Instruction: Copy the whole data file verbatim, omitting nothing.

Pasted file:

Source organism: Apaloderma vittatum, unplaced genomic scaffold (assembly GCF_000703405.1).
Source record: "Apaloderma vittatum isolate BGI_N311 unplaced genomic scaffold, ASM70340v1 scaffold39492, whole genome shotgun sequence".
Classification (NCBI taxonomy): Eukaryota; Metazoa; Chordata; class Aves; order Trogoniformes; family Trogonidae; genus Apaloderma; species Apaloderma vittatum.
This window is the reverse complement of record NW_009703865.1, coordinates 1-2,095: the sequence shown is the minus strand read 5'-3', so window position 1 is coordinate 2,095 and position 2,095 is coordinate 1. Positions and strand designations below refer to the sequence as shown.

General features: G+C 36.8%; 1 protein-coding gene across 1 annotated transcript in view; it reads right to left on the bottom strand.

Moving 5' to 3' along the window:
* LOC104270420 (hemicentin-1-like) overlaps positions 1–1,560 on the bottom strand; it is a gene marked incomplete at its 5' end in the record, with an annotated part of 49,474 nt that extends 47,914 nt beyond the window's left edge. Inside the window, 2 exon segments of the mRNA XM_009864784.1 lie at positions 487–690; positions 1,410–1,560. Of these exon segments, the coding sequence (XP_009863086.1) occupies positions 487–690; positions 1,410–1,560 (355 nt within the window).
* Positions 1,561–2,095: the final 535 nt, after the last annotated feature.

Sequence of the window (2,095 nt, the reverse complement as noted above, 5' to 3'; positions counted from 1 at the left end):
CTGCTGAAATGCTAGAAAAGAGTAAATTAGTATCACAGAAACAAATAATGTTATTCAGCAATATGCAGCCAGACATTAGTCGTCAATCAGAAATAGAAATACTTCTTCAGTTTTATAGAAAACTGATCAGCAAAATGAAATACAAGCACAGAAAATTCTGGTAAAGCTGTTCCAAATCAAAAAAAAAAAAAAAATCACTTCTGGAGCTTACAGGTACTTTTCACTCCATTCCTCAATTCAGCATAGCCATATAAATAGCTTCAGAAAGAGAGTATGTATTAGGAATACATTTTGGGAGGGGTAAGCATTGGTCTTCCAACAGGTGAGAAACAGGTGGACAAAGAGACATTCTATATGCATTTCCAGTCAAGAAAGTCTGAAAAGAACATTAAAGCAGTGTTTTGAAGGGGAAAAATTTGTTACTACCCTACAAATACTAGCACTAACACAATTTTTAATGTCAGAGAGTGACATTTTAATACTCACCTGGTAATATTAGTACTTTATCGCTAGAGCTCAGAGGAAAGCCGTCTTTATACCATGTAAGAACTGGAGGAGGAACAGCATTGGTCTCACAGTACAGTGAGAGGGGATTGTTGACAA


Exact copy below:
Source organism: Apaloderma vittatum, unplaced genomic scaffold (assembly GCF_000703405.1).
Source record: "Apaloderma vittatum isolate BGI_N311 unplaced genomic scaffold, ASM70340v1 scaffold39492, whole genome shotgun sequence".
Classification (NCBI taxonomy): Eukaryota; Metazoa; Chordata; class Aves; order Trogoniformes; family Trogonidae; genus Apaloderma; species Apaloderma vittatum.
This window is the reverse complement of record NW_009703865.1, coordinates 1-2,095: the sequence shown is the minus strand read 5'-3', so window position 1 is coordinate 2,095 and position 2,095 is coordinate 1. Positions and strand designations below refer to the sequence as shown.

General features: G+C 36.8%; 1 protein-coding gene across 1 annotated transcript in view; it reads right to left on the bottom strand.

Moving 5' to 3' along the window:
* LOC104270420 (hemicentin-1-like) overlaps positions 1–1,560 on the bottom strand; it is a gene marked incomplete at its 5' end in the record, with an annotated part of 49,474 nt that extends 47,914 nt beyond the window's left edge. Inside the window, 2 exon segments of the mRNA XM_009864784.1 lie at positions 487–690; positions 1,410–1,560. Of these exon segments, the coding sequence (XP_009863086.1) occupies positions 487–690; positions 1,410–1,560 (355 nt within the window).
* Positions 1,561–2,095: the final 535 nt, after the last annotated feature.

Sequence of the window (2,095 nt, the reverse complement as noted above, 5' to 3'; positions counted from 1 at the left end):
CTGCTGAAATGCTAGAAAAGAGTAAATTAGTATCACAGAAACAAATAATGTTATTCAGCAATATGCAGCCAGACATTAGTCGTCAATCAGAAATAGAAATACTTCTTCAGTTTTATAGAAAACTGATCAGCAAAATGAAATACAAGCACAGAAAATTCTGGTAAAGCTGTTCCAAATCAAAAAAAAAAAAAAAATCACTTCTGGAGCTTACAGGTACTTTTCACTCCATTCCTCAATTCAGCATAGCCATATAAATAGCTTCAGAAAGAGAGTATGTATTAGGAATACATTTTGGGAGGGGTAAGCATTGGTCTTCCAACAGGTGAGAAACAGGTGGACAAAGAGACATTCTATATGCATTTCCAGTCAAGAAAGTCTGAAAAGAACATTAAAGCAGTGTTTTGAAGGGGAAAAATTTGTTACTACCCTACAAATACTAGCACTAACACAATTTTTAATGTCAGAGAGTGACATTTTAATACTCACCTGGTAATATTAGTACTTTATCGCTAGAGCTCAGAGGAAAGCCGTCTTTATACCATGTAAGAACTGGAGGAGGAACAGCATTGGTCTCACAGTACAGTGAGAGGGGATTGTTGACAA